giphy[2]However, the Halloween we know today is a concoction of several different, borrowed traditions; many rituals of Halloween we see today are derived from times later than that of Samhain. In the 600s, Pope Boniface IV named November 1st All Saints’ Day to honor saints and martyrs. Some believe that picking that day was deliberately meant; they wanted to Christianize Samhain, which happened just the day before. Despite this coincidence, it is not clear if this was the intention. On All Saints’ Day, people would dress up, possibly to ward off spirits they thought were coming back from the dead. At this time, people in England went around and practiced “souling”, a practice in which they would ask for food and in return would give them a prayer for the dead. This is a possible precursor for trick-or-treating, especially because as time progressed, people would give out the soulers sweet “soul cakes”, mimicking the candy we get today. These are only possible origins for Halloween, as its true ones are not entirely certain or uncovered yet.

Works Cited:

Giphy. “Vintage Halloween.” https://giphy.com/gifs/vintage-halloween-z8UZbZzCPig2A. (accessed October 30, 2017).

Henry, Andrew. “History of Halloween.” ReligionForBreakfast. https://www.youtube.com/watch?v=ZVB5rPfWPtc (accessed October 30, 2017).

Jabaji, Rawan. “Halloween.” Public Broadcasting System. http://www.pbs.org/wnet/need-to-know/five-things/halloween/4594/ (accessed October 30, 2017).

Word of the Week: Parochial

As in:

“Critics have hypothesized that the parochial contraction of horror fiction’s concerns in the post-war years was due to the war’s traumatizing revelation of a human capacity for evil that superseded any imaginable in supernatural fiction” (Dziemianowicz, 1999, p.201).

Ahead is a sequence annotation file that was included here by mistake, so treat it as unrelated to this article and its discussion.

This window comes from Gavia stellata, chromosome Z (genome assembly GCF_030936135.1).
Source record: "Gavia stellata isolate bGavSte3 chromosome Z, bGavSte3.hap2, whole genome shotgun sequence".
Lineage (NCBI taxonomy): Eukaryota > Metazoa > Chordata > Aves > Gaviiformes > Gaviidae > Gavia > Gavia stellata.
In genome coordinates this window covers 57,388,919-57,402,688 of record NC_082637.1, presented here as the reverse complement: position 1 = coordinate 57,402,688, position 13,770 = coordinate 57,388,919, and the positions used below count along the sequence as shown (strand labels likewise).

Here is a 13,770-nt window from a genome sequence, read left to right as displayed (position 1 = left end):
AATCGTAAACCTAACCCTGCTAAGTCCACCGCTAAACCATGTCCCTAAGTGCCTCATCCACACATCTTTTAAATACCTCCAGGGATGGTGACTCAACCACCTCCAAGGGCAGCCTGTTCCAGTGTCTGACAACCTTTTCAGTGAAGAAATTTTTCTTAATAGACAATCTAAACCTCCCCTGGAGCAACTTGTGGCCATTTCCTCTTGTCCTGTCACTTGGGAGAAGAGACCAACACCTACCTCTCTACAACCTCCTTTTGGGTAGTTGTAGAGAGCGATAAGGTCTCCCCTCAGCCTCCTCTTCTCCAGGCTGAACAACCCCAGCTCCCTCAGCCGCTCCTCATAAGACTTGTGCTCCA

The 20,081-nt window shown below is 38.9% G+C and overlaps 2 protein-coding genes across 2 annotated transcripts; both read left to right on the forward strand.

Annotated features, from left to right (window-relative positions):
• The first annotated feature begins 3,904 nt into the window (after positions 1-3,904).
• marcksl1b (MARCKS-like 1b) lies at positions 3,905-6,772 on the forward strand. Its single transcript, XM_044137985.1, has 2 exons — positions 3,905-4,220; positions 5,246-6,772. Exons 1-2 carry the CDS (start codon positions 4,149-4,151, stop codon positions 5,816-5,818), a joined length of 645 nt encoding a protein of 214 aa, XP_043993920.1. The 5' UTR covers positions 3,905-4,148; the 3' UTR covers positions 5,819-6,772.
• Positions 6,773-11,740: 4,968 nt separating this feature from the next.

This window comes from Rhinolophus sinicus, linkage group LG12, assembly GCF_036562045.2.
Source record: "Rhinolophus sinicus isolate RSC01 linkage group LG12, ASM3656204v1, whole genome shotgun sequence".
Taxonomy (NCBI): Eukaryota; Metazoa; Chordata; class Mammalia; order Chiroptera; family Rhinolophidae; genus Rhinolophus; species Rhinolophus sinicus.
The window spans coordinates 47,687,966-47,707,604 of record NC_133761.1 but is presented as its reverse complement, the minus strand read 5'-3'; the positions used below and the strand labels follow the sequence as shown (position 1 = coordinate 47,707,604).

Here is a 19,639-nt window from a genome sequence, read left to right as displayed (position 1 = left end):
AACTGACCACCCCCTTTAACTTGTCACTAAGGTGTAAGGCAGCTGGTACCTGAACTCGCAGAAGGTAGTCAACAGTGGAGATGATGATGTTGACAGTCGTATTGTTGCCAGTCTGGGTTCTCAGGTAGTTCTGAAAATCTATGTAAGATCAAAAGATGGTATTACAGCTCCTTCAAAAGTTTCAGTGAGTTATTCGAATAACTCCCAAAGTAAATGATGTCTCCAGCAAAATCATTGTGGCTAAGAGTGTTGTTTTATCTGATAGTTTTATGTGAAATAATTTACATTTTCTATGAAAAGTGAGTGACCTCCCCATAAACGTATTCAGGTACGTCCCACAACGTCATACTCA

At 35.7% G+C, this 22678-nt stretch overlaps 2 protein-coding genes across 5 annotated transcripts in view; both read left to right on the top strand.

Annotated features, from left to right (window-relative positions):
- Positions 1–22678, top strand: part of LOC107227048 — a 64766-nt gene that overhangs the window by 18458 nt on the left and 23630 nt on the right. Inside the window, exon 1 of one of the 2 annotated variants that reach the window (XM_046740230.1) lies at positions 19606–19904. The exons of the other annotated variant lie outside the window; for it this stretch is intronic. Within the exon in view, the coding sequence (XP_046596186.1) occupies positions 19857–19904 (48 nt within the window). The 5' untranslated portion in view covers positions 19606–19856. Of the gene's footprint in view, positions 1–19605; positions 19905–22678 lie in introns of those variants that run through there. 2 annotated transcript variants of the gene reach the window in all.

Dziemianowicz, S. (1999).Contemporary Horror Fiction, 1950-1998. In Barron, N. (Ed.), Fantasy and horror: a Critical and historical guide to literature, illustration, film, TV, radio, and the internet (pp. 199-343). Lanham, MD: Scarecrow Press.

For definitions of parochial, consult the Oxford English Dictionary.

 

 

 

 

Word of the Week: Burnous

As in:

“The moments leading up to the Orient Express’s departure for Europe are crammed especially full of exotic detail, as Lumet provides passersby in turbans, burnouses, fezzes, yarmulkes, and Chinese dress to mingle briefly with the stars”(Leitch, 2002, p. 178). 

Leitch, T. (2002). Crime films. Retrieved from http://ebookcentral.proquest.com.library.emmanuel.edu:2048/lib/emmanuel/detail.action?docID=202033

For definitions of burnous, consult the Oxford English Dictionary.

For images of burnouses see Credo Reference.

 

 

 

Word of the Week: Pedantic

As in:

“It was proven that the food which the characters in the novels eat and the times at which and ways how they eat it shows what kind of people they are, from the fussy and pedantic Poirot with his elaborate menus and sandwiches cut in right angles, and the hedonists Adriadne Oliver and Tuppence with their love of fruits and rich meals…” (Baucekova, 2015, p. 182).               

Baucekova, S. (2015). Dining room detectives: Analysing food in the novels of Agatha Christie. Retrieved from https://ebookcentral-proquest-com.library.emmanuel.edu:8443/lib/emmanuel/detail.action?docID=4534678

For definitions of pedantic, consult the Oxford English Dictionary.

 

 

 

October Dispatches: Isn’t It a Pity? The Real Problem with Special Needs

In recognition of National Disability Employment Awareness Month, the Cardinal Cushing Library and Learning Commons will be releasing a series of TedTalks. These discussions, released throughout the month via Cardinal Cushing Library and Learning Commons Social Media, will be personal narratives that discuss the views of individuals with disabilities and the people affected individuals with disabilities (e.g. parents and siblings) in contemporary society.

Topics will include: social views of disability, peer-to-peer relationships, parental and sibling experiences with disabilities. Other topics will include: employment, higher education and dating. #EmmanuelOSAMP #InclusionWorks

Today’s talk comes from Torrie Dunlap who discusses the various prisms that society views people with disabilities:

 

Word of the Week: Opprobrium

Book Cover: Al Franken: Giant of the SenateAs in:
“In late 2005, I told a friend that I was very seriously considering running for the Senate.
‘Why would you do that?’ he asked incredulously.
‘Well,’ I said, ‘I think I could accomplish a lot. And what do I really have to risk?’
My friend looked dubious. ‘Um, public opprobrium?’” (Franken, 2017, p.63).

Franken, A. (2017). Al Franken, Giant of the Senate. New York: Twelve, 2017.